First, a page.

“Every time I put a piece of chocolate in my mouth, the entire world grinds to a screeching, blinding halt,” wrote renowned pastry chef, David Lebovitz, in
The Great Book of Chocolate
. Rabbi Debbie Prinz knows the feeling. A Reform rabbi and self-proclaimed chocophile, Rabbi Prinz has dedicated her professional life to seeking out Jews’ historical connection to the chocolate trade.
Prinz’s cocoa quest began two winters ago, when she heard Lebovitz interviewed on National Public Radio speaking about chocolate in France. Lebovitz’s lush descriptions of Parisian chocolate shops convinced Prinz and her husband, Rabbi Mark Hurvitz, to add a chocolate focus to their upcoming European vacation. Their whim, it turned out, led to an unexpected discovery.
While visiting one chocolate store in Bayonne (France’s first chocolate-making city), Prinz picked up a pamphlet that caught her eye. “With my high school French,” she said, “I was able to read a line that said, ‘Jews brought chocolate to France.'” Intrigued, she dug a little deeper, checking in with Bayonne’s Planete Musee du Chocolat (Chocolate Museum) and several other sweet shops in Paris, all of which remarkably revealed similar stories. “There are other theories about how chocolate came to France,” she said. “But this is by far the most popular one.”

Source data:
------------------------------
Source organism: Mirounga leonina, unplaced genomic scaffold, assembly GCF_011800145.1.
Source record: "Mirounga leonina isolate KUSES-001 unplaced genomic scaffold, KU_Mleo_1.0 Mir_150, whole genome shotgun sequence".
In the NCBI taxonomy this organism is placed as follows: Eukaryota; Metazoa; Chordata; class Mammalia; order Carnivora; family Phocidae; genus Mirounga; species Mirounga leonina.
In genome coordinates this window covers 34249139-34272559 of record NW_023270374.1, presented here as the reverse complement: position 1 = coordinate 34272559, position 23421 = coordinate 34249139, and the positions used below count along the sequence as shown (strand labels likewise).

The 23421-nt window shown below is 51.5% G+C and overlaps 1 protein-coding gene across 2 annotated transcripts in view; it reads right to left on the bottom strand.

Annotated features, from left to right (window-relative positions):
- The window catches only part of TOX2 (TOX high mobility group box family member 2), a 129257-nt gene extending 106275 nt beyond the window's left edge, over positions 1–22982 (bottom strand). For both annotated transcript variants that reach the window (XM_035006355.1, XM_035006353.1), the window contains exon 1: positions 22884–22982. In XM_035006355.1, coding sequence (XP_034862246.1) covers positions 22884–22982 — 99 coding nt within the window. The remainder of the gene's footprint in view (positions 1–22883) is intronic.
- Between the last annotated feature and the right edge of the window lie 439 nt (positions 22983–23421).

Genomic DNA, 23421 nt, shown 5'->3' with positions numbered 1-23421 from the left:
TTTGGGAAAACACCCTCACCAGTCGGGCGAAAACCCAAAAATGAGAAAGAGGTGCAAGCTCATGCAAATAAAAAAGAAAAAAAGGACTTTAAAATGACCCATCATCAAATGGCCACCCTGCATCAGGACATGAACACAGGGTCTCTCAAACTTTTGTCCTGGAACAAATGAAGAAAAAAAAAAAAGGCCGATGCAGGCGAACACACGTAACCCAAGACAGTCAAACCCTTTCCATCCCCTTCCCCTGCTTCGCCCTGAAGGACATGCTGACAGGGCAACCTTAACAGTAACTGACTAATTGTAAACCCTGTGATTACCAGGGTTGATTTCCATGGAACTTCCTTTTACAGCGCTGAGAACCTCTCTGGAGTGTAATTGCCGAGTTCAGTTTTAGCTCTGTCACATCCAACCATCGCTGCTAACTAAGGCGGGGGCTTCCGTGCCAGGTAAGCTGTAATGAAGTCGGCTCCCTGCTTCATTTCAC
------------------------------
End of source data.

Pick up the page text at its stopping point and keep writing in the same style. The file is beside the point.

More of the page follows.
Since that first trip to France, Rabbi Prinz and Rabbi Hurvitz have traveled across Europe, Israel, Mexico, and even Egypt, uncovering the buried links between Jews and chocolate. They discovered that the 17th century conversos, who settled in France after being exiled from Spain and Portugal during the Spanish Inquisition, brought along their chocolate experience. Within a couple of generations after their arrival, local artisans caught on to the mysteries of cacao and formed a chocolate maker’s guild from which Jews were, ironically, excluded.
Rabbi Prinz also discovered Jewish chocolate ties in Colonial America a century later. “By the 18th century, one of the major Jewish traders, Aaron Lopez, was already paying workers to grind large quantities of cacao in Newport, Rhode Island,” she said. Meanwhile, Rebecca Gomez in New York was likely one of a few Jewish women manufacturing chocolate for consumption in the mid-to-late 1700s–roasting the cocoa beans and grinding them with sugar.